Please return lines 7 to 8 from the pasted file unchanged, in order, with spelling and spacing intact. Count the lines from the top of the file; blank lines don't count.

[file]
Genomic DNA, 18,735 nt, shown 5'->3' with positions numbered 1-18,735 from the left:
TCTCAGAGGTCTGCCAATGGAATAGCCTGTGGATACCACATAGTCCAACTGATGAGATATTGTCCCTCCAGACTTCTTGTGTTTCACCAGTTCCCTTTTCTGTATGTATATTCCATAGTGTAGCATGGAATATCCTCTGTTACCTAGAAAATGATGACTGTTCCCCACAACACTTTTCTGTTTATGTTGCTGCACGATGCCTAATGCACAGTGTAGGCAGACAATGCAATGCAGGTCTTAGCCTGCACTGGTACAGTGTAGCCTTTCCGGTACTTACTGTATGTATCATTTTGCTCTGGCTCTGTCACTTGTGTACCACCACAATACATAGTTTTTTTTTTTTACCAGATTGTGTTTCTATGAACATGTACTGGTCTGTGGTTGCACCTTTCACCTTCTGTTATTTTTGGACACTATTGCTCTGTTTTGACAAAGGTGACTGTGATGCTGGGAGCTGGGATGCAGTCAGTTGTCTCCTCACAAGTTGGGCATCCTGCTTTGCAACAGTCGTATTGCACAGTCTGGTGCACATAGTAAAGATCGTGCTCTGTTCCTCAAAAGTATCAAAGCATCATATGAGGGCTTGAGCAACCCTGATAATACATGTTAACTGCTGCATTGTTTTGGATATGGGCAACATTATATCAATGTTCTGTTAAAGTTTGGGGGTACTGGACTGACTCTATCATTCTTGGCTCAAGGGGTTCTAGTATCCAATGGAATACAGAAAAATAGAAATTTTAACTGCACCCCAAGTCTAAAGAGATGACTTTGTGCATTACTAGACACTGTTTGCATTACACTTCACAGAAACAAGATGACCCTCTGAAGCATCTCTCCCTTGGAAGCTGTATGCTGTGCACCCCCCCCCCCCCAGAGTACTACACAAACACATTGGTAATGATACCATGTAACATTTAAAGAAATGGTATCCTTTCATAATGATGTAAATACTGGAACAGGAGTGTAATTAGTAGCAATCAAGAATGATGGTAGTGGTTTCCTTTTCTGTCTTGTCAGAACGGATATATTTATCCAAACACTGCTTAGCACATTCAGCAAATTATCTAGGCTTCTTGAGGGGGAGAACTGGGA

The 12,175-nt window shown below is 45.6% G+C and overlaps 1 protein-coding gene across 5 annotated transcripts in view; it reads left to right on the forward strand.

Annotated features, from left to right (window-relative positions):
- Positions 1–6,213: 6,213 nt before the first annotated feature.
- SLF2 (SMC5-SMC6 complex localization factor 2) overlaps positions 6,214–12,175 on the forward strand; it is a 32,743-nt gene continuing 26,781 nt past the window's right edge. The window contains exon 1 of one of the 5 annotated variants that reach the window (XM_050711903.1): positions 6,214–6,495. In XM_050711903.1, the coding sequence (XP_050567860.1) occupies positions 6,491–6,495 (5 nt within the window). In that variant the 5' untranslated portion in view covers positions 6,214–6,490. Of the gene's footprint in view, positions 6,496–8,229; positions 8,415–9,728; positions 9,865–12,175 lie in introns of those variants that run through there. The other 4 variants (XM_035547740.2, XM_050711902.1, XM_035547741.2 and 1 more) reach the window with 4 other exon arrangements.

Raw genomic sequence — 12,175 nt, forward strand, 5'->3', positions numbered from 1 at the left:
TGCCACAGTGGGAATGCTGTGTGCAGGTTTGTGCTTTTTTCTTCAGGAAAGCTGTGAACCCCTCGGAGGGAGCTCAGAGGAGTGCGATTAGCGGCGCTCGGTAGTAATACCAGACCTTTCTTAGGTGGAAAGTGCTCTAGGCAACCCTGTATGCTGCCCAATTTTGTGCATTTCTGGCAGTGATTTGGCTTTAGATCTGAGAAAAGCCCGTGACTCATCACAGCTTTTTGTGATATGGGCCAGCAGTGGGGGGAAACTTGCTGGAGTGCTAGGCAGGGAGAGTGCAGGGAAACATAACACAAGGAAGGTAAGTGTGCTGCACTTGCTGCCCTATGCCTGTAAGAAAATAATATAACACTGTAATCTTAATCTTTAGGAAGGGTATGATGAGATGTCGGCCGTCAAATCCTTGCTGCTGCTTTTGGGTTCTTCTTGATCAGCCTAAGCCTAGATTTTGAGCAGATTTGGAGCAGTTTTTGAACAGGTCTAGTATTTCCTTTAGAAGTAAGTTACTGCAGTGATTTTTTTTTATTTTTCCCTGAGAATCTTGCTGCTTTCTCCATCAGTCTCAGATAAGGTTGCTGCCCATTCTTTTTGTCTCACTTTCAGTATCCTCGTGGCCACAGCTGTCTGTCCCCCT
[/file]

Raw genomic sequence — 12,175 nt, forward strand, 5'->3', positions numbered from 1 at the left:
TGCCACAGTGGGAATGCTGTGTGCAGGTTTGTGCTTTTTTCTTCAGGAAAGCTGTGAACCCCTCGGAGGGAGCTCAGAGGAGTGCGATTAGCGGCGCTCGGTAGTAATACCAGACCTTTCTTAGGTGGAAAGTGCTCTAGGCAACCCTGTATGCTGCCCAATTTTGTGCATTTCTGGCAGTGATTTGGCTTTAGATCTGAGAAAAGCCCGTGACTCATCACAGCTTTTTGTGATATGGGCCAGCAGTGGGGGGAAACTTGCTGGAGTGCTAGGCAGGGAGAGTGCAGGGAAACATAACACAAGGAAGGTAAGTGTGCTGCACTTGCTGCCCTATGCCTGTAAGAAAATAATATAACACTGTAATCTTAATCTTTAGGAAGGGTATGATGAGATGTCGGCCGTCAAATCCTTGCTGCTGCTTTTGGGTTCTTCTTGATCAGCCTAAGCCTAGATTTTGAGCAGATTTGGAGCAGTTTTTGAACAGGTCTAGTATTTCCTTTAGAAGTAAGTTACTGCAGTGATTTTTTTTTATTTTTCCCTGAGAATCTTGCTGCTTTCTCCATCAGTCTCAGATAAGGTTGCTGCCCATTCTTTTTGTCTCACTTTCAGTATCCTCGTGGCCACAGCTGTCTGTCCCCCT